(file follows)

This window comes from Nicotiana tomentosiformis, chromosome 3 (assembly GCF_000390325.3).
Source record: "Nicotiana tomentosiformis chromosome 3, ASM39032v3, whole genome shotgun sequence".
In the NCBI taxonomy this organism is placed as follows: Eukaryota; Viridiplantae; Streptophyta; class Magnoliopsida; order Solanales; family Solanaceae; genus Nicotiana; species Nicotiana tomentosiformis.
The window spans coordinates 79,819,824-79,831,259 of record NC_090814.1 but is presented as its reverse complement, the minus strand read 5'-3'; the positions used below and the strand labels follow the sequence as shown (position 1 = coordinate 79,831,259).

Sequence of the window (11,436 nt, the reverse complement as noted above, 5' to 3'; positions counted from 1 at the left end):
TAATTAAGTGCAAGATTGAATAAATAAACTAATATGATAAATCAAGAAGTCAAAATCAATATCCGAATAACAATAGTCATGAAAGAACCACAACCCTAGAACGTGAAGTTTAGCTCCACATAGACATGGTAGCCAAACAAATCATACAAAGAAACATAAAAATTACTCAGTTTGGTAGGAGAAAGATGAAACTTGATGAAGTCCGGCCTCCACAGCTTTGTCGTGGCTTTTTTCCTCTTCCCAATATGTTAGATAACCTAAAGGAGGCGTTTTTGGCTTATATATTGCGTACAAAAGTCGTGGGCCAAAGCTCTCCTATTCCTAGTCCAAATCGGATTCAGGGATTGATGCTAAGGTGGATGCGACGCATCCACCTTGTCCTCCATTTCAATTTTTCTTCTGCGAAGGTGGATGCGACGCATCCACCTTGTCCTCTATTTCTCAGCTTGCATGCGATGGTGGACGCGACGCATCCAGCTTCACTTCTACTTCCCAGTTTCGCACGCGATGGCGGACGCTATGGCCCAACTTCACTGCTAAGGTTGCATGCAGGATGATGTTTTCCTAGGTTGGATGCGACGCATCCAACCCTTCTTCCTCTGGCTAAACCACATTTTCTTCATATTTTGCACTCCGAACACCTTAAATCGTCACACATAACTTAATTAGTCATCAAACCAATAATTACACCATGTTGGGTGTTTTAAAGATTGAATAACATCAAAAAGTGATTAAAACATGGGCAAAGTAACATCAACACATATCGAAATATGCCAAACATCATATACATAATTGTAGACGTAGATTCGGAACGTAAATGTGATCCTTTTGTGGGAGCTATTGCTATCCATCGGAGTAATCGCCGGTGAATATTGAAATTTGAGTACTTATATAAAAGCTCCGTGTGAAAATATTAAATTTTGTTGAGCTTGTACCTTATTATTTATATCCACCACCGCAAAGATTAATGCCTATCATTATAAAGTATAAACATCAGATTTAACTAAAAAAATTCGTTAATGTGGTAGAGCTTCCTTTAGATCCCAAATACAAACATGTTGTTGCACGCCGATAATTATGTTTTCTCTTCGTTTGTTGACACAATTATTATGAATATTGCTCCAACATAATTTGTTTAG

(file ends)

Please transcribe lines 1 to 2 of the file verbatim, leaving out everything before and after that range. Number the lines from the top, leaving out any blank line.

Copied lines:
This window comes from Nicotiana tomentosiformis, chromosome 3 (assembly GCF_000390325.3).
Source record: "Nicotiana tomentosiformis chromosome 3, ASM39032v3, whole genome shotgun sequence".